“You had me at “I’m disappointed.”

"It's not what you say, it's how you say it." Melinda Walsh

Recently a friend shared with me how she had promised to do something for a client and didn’t follow through, due to her son falling off his bike and breaking his arm, which led to an unexpected trip to the emergency room. Due to this distraction, she forgot to let her client know what was going on, and her unfulfilled promise led to some embarrassment for her client. Regrettable, but understandable under the circumstances, and a perfect reminder of our imperfections as humans.  When my friend called to apologize and make amends, her client responded by saying how disappointed she was and then proceeded with a blamestorm outlining just how wrong my friend was for not letting her know. My friend attempted to apologize again but everything she said was used as evidence against her. The conversation was clearly designed to make my friend feel as badly as her client felt upon being disappointed, but instead, had the opposite effect. At some point, my friend became angry, knowing that while she definitely missed a promise, she did not deserve to be treated in this manner.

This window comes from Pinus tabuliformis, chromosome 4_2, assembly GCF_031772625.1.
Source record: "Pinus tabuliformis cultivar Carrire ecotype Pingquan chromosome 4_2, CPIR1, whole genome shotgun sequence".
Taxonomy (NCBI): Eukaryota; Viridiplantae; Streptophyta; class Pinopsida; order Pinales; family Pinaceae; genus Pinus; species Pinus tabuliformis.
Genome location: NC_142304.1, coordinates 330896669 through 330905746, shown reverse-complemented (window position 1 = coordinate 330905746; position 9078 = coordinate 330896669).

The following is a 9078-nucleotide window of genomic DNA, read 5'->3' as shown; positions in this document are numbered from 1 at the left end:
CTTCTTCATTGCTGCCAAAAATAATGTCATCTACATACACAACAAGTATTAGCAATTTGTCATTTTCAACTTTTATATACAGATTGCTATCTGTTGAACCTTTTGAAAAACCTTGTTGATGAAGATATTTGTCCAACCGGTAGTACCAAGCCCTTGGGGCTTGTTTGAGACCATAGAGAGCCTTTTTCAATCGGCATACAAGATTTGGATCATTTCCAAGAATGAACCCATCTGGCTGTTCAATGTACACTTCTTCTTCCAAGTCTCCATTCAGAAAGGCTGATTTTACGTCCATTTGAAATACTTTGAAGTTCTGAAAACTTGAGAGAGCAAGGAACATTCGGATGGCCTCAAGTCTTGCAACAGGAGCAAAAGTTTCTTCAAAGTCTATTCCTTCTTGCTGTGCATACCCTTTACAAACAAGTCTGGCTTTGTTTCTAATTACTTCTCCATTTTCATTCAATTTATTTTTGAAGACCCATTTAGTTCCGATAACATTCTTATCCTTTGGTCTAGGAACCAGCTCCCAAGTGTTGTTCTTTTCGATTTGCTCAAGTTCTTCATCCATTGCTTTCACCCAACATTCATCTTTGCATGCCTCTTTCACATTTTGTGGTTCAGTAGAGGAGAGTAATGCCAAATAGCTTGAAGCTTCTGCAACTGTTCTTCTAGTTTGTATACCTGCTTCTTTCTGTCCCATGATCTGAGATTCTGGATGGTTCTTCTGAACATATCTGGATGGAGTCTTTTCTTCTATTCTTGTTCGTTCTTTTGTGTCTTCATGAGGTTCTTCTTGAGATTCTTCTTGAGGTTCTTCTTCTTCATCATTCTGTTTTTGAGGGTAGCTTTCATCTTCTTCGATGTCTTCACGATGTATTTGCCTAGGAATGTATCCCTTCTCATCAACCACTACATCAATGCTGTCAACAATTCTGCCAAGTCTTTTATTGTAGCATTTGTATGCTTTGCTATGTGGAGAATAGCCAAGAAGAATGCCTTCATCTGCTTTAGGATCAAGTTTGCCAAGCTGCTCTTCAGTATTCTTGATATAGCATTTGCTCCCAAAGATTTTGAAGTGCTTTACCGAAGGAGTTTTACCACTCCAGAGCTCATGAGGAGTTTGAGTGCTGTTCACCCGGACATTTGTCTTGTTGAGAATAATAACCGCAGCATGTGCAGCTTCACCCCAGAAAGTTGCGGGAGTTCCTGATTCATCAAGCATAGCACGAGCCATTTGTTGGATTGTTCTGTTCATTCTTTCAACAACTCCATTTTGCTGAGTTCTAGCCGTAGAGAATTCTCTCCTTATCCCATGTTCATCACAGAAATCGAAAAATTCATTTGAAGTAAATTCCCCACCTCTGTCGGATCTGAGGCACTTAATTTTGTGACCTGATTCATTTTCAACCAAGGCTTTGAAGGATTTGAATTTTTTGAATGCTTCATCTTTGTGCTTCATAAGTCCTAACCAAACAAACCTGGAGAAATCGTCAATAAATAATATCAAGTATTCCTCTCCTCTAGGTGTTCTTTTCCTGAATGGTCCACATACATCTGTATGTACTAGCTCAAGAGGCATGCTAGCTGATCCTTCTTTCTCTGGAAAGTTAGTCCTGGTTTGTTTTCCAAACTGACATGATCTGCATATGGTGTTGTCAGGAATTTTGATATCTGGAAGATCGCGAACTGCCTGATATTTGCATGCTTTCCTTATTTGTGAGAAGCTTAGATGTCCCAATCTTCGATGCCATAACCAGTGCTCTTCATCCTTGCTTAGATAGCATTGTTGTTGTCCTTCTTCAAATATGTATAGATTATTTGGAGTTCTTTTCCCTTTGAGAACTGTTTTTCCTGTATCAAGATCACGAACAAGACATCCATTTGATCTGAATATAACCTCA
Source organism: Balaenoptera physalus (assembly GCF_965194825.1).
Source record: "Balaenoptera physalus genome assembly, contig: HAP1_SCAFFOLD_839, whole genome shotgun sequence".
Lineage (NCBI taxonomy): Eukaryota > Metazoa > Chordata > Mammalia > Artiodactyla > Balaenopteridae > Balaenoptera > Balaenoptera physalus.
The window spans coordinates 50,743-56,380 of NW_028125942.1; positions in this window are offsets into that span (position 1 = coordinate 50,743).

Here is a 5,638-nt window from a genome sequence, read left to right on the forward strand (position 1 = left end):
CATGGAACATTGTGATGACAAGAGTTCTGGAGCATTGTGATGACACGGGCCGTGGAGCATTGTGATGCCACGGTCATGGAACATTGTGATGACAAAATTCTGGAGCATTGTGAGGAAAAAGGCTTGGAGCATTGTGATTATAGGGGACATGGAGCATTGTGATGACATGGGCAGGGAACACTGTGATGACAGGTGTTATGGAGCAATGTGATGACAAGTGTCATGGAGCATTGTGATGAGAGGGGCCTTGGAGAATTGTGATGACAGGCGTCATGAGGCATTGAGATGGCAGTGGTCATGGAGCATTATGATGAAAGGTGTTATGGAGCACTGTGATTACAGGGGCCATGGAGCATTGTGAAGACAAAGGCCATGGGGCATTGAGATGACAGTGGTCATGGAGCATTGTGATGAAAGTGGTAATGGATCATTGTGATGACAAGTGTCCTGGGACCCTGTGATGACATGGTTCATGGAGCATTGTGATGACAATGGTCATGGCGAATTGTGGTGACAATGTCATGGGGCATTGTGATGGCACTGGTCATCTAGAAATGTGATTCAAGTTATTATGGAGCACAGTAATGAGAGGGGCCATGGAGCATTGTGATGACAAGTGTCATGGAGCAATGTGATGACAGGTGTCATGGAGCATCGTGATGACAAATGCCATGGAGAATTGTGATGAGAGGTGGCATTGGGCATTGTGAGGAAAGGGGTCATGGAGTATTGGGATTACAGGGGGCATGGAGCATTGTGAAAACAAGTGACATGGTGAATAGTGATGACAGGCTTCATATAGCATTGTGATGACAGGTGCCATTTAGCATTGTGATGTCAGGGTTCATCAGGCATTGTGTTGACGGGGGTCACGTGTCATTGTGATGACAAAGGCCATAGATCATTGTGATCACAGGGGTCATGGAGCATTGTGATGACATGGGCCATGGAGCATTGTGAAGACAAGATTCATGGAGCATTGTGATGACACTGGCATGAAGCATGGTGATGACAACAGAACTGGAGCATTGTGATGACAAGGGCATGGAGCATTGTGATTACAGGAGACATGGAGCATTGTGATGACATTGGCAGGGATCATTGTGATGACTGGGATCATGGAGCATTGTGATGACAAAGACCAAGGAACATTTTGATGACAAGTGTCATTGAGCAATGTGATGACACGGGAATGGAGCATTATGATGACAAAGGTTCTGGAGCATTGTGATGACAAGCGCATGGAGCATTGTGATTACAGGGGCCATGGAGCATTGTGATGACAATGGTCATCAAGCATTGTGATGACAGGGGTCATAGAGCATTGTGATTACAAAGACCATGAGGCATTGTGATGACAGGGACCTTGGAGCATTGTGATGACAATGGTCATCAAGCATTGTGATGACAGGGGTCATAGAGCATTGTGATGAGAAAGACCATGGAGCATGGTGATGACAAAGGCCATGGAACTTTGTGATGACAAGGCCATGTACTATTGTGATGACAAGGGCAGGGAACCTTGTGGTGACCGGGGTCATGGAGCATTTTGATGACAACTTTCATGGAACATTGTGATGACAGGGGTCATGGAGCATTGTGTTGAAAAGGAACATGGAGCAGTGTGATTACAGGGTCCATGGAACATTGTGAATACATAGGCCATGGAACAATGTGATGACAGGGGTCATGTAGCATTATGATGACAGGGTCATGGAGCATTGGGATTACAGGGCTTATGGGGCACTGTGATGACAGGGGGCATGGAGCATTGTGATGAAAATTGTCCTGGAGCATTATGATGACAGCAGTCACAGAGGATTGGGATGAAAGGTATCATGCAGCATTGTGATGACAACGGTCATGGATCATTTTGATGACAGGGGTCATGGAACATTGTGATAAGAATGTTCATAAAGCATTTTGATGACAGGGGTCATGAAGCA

It’s not what you say, it’s how you say it. 

Why didn’t the client simply stop at “I’m disappointed”? The desire to blame comes from a mood of righteousness, which then leads a speaker to feel justified in punishing another person. “I just went off on them” is an indicator of righteousness.  The first issue is the broken promise, which can be repaired in a number of ways—owning the mistake, and taking an action that remedies it. But now there is a second issue:  the punishment brought about by the mood of righteousness. While moods such as these are transparent to the listener, the speaker is often blind to the damage of their words.  Blaming someone only serves the purpose of making someone wrong and someone right, and who among us thanks the person who attempts to shame us by going on and on about our shortcomings? Better to become more aware of our own need to make someone wrong, and stick to simply addressing the real issue. Now, this can take a few moments to observe what our true intention is, but doing so will serve us well in the long run. And that’s Love Applied.

Your daily practice.  Spend some time observing how often you blame, or need to make someone wrong. And then ask yourself, is this really necessary or could I handle this by simply letting someone know how what they did impacted me (I had to stay late because I didn’t get your report on time), and then request that in the future, let’s both make sure to do this a different way.

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Comments

  1. Susan Adcock says:

    Thank you for those words of wisdom. It’s such an easy trap to fall into on both sides of the fence. The angry words come spilling out; we’ve been wronged, judged or hurt but fail to see the effect it has on the other person and ourselves. So thank you for this lesson of “Love Applied”.

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